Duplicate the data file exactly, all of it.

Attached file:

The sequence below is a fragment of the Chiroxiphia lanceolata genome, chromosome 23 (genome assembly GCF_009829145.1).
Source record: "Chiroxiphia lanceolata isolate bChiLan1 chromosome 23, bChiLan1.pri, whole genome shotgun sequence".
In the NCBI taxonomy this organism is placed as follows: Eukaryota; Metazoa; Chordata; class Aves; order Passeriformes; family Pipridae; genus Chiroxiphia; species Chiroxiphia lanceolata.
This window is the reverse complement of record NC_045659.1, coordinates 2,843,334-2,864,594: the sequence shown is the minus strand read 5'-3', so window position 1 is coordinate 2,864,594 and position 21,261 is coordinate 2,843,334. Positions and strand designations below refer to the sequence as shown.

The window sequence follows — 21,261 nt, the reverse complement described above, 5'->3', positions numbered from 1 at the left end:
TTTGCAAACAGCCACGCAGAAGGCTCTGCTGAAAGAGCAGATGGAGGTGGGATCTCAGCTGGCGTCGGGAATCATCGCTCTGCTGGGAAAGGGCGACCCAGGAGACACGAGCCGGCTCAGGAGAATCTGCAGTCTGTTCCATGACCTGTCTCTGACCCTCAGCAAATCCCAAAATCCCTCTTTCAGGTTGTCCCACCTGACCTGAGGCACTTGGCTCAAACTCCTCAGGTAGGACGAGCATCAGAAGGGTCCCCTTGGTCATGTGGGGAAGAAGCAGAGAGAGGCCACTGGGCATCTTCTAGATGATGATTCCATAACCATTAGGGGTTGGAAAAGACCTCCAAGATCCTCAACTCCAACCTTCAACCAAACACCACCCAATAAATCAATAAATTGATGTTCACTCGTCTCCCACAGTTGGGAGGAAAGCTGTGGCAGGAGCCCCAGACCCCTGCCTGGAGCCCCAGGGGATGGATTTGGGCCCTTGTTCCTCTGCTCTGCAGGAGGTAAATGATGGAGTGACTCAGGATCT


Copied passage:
The sequence below is a fragment of the Chiroxiphia lanceolata genome, chromosome 23 (genome assembly GCF_009829145.1).
Source record: "Chiroxiphia lanceolata isolate bChiLan1 chromosome 23, bChiLan1.pri, whole genome shotgun sequence".
In the NCBI taxonomy this organism is placed as follows: Eukaryota; Metazoa; Chordata; class Aves; order Passeriformes; family Pipridae; genus Chiroxiphia; species Chiroxiphia lanceolata.
This window is the reverse complement of record NC_045659.1, coordinates 2,843,334-2,864,594: the sequence shown is the minus strand read 5'-3', so window position 1 is coordinate 2,864,594 and position 21,261 is coordinate 2,843,334. Positions and strand designations below refer to the sequence as shown.

The window sequence follows — 21,261 nt, the reverse complement described above, 5'->3', positions numbered from 1 at the left end:
TTTGCAAACAGCCACGCAGAAGGCTCTGCTGAAAGAGCAGATGGAGGTGGGATCTCAGCTGGCGTCGGGAATCATCGCTCTGCTGGGAAAGGGCGACCCAGGAGACACGAGCCGGCTCAGGAGAATCTGCAGTCTGTTCCATGACCTGTCTCTGACCCTCAGCAAATCCCAAAATCCCTCTTTCAGGTTGTCCCACCTGACCTGAGGCACTTGGCTCAAACTCCTCAGGTAGGACGAGCATCAGAAGGGTCCCCTTGGTCATGTGGGGAAGAAGCAGAGAGAGGCCACTGGGCATCTTCTAGATGATGATTCCATAACCATTAGGGGTTGGAAAAGACCTCCAAGATCCTCAACTCCAACCTTCAACCAAACACCACCCAATAAATCAATAAATTGATGTTCACTCGTCTCCCACAGTTGGGAGGAAAGCTGTGGCAGGAGCCCCAGACCCCTGCCTGGAGCCCCAGGGGATGGATTTGGGCCCTTGTTCCTCTGCTCTGCAGGAGGTAAATGATGGAGTGACTCAGGATCT